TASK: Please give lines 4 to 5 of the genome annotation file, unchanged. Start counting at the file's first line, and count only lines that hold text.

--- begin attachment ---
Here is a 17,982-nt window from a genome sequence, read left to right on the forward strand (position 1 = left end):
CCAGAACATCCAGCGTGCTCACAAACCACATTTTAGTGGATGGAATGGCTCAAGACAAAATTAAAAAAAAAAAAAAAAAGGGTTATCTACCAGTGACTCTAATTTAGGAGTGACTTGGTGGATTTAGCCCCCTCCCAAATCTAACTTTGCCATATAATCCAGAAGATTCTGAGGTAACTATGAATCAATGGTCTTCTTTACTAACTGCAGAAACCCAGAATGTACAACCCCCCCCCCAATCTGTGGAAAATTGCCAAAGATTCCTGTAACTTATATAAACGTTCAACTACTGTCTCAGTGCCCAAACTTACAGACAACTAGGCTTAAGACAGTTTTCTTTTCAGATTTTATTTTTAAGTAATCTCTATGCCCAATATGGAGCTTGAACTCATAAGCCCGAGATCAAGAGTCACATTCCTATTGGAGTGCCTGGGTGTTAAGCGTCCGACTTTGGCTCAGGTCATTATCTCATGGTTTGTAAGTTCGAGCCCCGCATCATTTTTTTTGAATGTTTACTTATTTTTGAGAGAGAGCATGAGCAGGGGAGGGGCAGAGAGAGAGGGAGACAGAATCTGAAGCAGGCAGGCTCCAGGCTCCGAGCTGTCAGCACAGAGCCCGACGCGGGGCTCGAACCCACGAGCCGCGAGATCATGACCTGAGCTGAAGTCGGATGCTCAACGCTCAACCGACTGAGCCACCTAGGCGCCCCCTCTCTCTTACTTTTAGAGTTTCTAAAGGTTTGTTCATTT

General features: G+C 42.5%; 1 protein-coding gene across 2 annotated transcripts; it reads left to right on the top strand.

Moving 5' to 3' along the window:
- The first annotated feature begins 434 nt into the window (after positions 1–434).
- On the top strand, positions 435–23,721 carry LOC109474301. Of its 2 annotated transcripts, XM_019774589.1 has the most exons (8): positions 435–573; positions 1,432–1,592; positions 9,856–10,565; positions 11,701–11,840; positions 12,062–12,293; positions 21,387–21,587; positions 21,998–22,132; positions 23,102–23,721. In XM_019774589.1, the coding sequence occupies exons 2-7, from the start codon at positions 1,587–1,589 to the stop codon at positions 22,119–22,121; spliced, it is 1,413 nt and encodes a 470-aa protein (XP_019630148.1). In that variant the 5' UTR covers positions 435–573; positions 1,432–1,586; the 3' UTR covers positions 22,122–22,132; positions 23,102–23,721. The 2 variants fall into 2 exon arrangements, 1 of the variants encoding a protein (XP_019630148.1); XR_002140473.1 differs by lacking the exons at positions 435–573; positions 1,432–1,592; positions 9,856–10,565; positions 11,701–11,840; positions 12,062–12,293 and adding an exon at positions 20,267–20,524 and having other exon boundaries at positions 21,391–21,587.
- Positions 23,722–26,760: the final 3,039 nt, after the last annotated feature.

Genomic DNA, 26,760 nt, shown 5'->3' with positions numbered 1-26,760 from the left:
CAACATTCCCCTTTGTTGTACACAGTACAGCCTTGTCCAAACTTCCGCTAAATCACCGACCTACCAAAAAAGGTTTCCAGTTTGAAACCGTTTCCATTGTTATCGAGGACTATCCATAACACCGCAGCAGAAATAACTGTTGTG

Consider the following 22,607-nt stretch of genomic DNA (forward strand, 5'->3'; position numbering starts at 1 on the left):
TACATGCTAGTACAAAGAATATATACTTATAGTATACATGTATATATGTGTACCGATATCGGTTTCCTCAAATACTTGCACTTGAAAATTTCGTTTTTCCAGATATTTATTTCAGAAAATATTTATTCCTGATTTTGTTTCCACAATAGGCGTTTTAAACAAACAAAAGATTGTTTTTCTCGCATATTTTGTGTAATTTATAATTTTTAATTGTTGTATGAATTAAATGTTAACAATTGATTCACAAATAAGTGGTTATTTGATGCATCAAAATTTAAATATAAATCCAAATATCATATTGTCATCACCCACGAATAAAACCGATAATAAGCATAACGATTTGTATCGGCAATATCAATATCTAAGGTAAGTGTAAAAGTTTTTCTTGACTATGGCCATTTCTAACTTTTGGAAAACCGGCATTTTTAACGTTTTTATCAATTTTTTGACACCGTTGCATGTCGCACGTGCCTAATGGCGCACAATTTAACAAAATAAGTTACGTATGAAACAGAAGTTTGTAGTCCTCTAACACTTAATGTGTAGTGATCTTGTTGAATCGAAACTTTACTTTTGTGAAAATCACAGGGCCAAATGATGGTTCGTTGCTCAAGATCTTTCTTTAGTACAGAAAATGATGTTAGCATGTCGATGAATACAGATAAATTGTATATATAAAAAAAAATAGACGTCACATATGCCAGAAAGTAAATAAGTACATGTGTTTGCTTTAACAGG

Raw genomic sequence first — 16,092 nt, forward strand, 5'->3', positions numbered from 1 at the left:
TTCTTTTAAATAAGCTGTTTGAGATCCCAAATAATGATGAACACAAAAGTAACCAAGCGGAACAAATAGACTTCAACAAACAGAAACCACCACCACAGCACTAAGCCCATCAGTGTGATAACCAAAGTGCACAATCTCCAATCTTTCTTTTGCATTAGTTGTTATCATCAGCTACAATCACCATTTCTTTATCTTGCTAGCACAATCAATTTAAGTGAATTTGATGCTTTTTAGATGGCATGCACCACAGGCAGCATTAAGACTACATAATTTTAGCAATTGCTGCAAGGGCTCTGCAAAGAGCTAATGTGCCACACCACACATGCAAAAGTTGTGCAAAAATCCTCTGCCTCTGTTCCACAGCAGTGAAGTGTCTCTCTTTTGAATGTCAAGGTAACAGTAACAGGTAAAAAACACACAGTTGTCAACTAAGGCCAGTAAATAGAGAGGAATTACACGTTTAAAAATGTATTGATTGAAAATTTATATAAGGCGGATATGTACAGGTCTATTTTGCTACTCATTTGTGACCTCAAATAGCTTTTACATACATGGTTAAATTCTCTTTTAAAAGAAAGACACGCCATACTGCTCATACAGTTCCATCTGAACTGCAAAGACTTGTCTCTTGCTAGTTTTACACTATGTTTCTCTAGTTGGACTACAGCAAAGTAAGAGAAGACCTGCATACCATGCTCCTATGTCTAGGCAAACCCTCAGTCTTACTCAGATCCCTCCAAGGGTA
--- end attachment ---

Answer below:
Moving 5' to 3' along the window:
- The first annotated feature begins 434 nt into the window (after positions 1–434).